Blackmores do you need a new years resolution

Do we need New Year’s resolutions?

614 views 2 min to read

The New Year offers us a new beginning, a chance to wipe the slate clean and start again with new intentions, new direction and new enthusiasm. Its why many of us will resolve to lose weight this year, just as many did at the start of last year.

The New Year offers us a new beginning, a chance to wipe the slate clean and start again with new intentions, new direction and new enthusiasm. Its why many of us will resolve to lose weight this year, just as many did at the start of last year.

You could look upon New Year’s resolutions as a socially acceptable form of goal setting. But after the initial motivation wears off, we are often left with procrastination, excuses, guilt trips, and in most cases a resolution that is quickly forgotten by February.

Aren’t you tired of making the same old vague wishes that are too easy to put off when the holidays are over? Don’t just dust off the same resolutions from last year.

What I propose for this year is something different.

A new approach that clears all the mental clutter and offers hope for a better, healthier future. My New Year’s resolution is to not have any resolutions.

This year I want one simple goal, a single behaviour that helps me achieve lasting change.

It has to be an action, rather than a result. For example, an action is to exercise every second day, while a result is to lose weight. If you focus on the action, you are working towards achieving a result, while focusing on the result is just daydreaming.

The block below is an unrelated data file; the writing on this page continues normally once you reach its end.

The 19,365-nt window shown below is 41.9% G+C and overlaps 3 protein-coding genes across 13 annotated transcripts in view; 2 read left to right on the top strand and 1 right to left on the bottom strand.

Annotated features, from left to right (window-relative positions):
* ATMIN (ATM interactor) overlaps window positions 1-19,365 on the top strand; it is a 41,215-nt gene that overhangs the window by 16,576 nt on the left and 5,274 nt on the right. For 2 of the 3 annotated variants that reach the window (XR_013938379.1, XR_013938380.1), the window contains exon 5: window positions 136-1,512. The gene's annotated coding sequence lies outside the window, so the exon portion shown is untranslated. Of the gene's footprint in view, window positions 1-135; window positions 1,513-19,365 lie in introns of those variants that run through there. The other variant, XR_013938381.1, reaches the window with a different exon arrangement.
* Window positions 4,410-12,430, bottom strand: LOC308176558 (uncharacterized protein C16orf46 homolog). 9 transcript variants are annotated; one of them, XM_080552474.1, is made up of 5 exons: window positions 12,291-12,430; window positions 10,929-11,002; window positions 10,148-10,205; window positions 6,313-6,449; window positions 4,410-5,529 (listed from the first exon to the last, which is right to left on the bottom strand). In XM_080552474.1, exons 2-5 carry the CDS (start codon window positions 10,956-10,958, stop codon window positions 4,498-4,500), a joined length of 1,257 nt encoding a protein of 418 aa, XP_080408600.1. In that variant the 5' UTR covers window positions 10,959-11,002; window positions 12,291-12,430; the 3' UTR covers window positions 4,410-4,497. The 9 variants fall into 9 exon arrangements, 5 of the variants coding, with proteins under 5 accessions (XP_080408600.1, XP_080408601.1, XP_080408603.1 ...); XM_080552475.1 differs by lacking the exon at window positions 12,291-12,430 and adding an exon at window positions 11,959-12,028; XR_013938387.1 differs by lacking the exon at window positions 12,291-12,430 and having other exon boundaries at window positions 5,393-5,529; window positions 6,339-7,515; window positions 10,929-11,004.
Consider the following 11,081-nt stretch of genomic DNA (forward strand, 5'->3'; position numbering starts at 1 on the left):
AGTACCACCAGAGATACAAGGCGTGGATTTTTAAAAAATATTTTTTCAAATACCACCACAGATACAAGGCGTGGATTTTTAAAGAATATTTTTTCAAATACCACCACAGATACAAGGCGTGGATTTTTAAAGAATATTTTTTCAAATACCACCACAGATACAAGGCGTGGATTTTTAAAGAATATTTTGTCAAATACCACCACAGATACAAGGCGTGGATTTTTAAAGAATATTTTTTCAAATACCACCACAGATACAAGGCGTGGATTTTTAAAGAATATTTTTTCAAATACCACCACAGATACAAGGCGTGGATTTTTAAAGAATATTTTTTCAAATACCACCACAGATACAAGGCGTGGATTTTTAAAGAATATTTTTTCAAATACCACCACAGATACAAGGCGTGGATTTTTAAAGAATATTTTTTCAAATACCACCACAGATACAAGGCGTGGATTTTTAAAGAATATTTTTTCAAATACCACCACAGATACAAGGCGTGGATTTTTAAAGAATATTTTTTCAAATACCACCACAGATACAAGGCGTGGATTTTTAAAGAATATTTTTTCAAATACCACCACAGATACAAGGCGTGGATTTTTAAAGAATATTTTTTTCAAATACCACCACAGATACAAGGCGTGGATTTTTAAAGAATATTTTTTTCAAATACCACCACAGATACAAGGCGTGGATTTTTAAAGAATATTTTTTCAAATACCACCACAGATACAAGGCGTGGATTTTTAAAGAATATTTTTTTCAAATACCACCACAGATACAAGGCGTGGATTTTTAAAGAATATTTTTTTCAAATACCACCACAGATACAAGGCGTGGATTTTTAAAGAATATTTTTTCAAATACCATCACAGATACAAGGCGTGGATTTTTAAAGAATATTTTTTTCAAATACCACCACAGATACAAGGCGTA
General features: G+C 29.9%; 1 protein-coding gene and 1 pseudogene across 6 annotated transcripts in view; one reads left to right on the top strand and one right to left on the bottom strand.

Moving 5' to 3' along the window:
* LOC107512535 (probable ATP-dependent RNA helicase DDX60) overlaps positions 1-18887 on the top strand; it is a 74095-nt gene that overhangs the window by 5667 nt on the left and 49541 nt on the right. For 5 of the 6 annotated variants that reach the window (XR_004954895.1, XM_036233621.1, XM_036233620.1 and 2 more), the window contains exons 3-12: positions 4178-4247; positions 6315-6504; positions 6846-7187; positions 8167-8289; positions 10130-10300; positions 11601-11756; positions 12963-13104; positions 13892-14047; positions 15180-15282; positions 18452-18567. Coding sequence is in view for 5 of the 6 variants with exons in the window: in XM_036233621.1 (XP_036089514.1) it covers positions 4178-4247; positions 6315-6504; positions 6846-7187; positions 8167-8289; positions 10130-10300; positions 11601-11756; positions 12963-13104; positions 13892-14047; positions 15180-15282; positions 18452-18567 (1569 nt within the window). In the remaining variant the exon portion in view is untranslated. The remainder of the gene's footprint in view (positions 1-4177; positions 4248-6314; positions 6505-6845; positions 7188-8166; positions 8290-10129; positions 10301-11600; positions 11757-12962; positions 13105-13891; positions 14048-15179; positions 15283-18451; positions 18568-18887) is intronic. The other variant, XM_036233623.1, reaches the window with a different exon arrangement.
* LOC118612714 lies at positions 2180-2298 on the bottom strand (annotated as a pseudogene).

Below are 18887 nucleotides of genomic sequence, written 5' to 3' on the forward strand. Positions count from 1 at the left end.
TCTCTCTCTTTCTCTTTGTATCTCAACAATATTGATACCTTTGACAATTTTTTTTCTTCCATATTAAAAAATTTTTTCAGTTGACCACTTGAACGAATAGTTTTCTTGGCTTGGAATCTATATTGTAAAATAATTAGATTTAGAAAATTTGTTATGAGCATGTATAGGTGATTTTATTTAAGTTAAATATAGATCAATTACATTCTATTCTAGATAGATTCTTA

The goal needs to be achievable. Last year I set myself an action based goal to do chin ups every second day. The result I was seeking is to maintain and build upper body strength for tennis.

This all seemed to be working well until I went on holidays, only to find chin up bars hard to come by. I ended up injuring my arm exercising on some playground equipment that was not really designed for chin ups. So I was on the right track, but I didn’t quite think it through enough. Yes, it’s good to know what the result is that you are seeking, and the action you need to take to achieve it. But it’s also important to think about what behaviours you can fit into your life that are challenging yet achievable.

Write them down, and get started.

Your goal is more likely to be achieved when its written down. This is where the Blackmores website wellbeing goals are so helpful. You can write down and make public exactly what your health and wellness goal is.

I’m off to change my Blackmores wellbeing goal to perform pushups every second day this year (which I can do anywhere without the need for equipment – or playgrounds).

What’s your wellbeing goal for this year?